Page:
Jay Leno’s ‘Stump a Car Nerd’ Segment Should Really Be Its Own Show

We could watch Tim Allen and other enthusiasts guess cars all day.

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Jay Leno’s ‘Stump a Car Nerd’ Segment Should Really Be Its Own Show © Jay Leno’s ‘Stump a Car Nerd’ Segment Should Really Be Its Own Show

As we dig out from a pandemic year–and in Texas, from a week of snowmageddon that proved the value of onboard generators–you might want a call a Mulligan for entertainment you might have missed along the way. At the top of my list is Jay Leno’s “Stump a Car Nerd” segment that has been recirculating lately.

During a recurring installment on Jay Leno’s Garage, Leno blindfolds famous car enthusiasts and gives them a chance to guess which car they’re riding in as Leno drives them around. The man has about 180 cars in his vast collection, so that’s a fair amount of glorious guessing opportunities. Several episodes are online now, but one of my favorites is the May 2020 segment, during which longtime friends (and car nerds) Tim Allen and Leno trade barbs as Leno tries to stump a blindfolded Allen on the identities of three different cars. Everybody knows Leno as a car nut through his show, but Allen is a contender with an impressive collection of his own. One of the vehicles he helped to rebuild was the 1933 Ford Roadster that was featured on Home Improvement, the sitcom on which Allen starred as Tim "The Tool Man" Taylor.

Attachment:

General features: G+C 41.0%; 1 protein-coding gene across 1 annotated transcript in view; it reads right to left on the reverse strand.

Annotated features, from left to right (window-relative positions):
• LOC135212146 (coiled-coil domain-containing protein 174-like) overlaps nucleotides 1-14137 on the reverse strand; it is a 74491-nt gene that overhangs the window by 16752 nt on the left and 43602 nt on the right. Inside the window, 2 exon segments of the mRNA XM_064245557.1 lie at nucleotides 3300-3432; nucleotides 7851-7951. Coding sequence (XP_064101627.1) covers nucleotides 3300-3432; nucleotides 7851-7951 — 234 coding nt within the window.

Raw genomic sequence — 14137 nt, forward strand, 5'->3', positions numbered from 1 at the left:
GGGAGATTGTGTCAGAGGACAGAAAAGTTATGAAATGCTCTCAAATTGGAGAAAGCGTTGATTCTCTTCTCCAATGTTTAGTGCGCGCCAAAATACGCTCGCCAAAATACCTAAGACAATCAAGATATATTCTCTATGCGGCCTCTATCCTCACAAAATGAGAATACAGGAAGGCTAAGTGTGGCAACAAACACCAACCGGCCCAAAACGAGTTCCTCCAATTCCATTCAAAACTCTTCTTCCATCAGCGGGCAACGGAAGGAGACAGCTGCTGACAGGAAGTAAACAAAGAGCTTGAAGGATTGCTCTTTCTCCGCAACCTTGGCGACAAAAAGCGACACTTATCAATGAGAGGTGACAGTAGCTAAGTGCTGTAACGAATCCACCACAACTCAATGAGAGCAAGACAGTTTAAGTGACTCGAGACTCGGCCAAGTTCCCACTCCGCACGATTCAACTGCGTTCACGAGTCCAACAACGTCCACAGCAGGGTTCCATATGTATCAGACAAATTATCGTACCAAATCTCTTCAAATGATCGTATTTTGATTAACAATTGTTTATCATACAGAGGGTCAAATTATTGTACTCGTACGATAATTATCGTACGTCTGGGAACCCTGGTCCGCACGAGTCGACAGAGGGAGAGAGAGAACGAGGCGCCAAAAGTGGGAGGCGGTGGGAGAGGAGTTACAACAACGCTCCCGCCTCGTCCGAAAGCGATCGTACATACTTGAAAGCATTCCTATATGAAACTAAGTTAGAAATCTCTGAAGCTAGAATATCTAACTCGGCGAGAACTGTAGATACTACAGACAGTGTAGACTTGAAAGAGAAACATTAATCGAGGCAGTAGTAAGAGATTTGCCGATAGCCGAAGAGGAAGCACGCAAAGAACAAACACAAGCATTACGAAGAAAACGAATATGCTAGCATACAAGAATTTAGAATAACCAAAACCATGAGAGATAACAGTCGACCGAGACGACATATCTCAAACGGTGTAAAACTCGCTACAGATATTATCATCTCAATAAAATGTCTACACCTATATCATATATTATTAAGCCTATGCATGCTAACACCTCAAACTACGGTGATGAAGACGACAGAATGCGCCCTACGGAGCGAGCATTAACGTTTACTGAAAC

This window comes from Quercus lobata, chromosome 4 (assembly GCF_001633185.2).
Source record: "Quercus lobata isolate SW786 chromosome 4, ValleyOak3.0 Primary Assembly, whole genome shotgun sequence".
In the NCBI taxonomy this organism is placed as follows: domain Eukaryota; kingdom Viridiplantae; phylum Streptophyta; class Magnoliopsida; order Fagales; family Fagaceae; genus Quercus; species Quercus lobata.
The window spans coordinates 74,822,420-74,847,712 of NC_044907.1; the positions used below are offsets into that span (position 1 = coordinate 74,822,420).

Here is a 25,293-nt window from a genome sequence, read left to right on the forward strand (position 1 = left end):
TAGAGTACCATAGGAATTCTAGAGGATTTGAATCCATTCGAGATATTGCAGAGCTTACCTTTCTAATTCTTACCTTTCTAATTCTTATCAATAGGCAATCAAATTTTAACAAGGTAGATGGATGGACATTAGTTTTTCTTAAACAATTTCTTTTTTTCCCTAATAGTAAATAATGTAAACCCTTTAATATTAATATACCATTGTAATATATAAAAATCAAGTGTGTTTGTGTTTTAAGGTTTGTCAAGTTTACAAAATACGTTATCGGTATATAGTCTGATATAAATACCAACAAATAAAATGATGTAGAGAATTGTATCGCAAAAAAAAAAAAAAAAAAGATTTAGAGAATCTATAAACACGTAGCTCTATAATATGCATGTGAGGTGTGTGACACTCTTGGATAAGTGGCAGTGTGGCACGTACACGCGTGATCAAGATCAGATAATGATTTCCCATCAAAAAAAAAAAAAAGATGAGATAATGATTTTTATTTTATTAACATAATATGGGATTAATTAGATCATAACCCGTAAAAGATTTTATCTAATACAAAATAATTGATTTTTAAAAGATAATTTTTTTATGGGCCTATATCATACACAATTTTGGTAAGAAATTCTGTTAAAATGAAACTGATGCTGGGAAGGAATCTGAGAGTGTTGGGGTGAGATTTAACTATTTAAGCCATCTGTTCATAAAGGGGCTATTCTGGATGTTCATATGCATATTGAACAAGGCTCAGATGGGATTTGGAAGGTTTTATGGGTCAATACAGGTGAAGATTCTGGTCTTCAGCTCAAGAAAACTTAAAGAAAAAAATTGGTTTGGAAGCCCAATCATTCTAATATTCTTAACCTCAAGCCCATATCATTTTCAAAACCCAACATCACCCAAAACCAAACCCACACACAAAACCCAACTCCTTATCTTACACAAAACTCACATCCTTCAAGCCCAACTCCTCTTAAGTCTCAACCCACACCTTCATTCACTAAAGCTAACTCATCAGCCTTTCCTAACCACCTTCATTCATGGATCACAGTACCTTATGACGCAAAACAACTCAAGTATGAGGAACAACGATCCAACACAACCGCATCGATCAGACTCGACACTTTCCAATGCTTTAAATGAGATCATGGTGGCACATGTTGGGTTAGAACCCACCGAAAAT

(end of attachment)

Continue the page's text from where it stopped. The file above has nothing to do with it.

It’s one thing to feel the exterior of a vehicle and take note of the placement and shape of the grille, headlamps, and body lines. And it’s a whole other level of whoa when you hear an enthusiast guess what vehicle it is based on the feel of the shift points and the engine sound. Allen blew me away when he was in Leno’s 1959 Oldsmobile 88 and he said, “It's a GM product. A V8. It's not shifting like a Ford.” He’s more than an enthusiast; he’s a devotee. That knowledge is representative of thousands of hours in cars and working on them as well as remarkable attention to detail. I mean, my parents taught me how to discern the difference between a 1958 and 1959 Chevy by the taillights alone, but cataloging decades of car makes and models is a feat most people can't replicate.    

This is must-see TV, for me and anyone who appreciates decades of automotive variations. CNBC, if you’re reading, we need some new episodes, stat.

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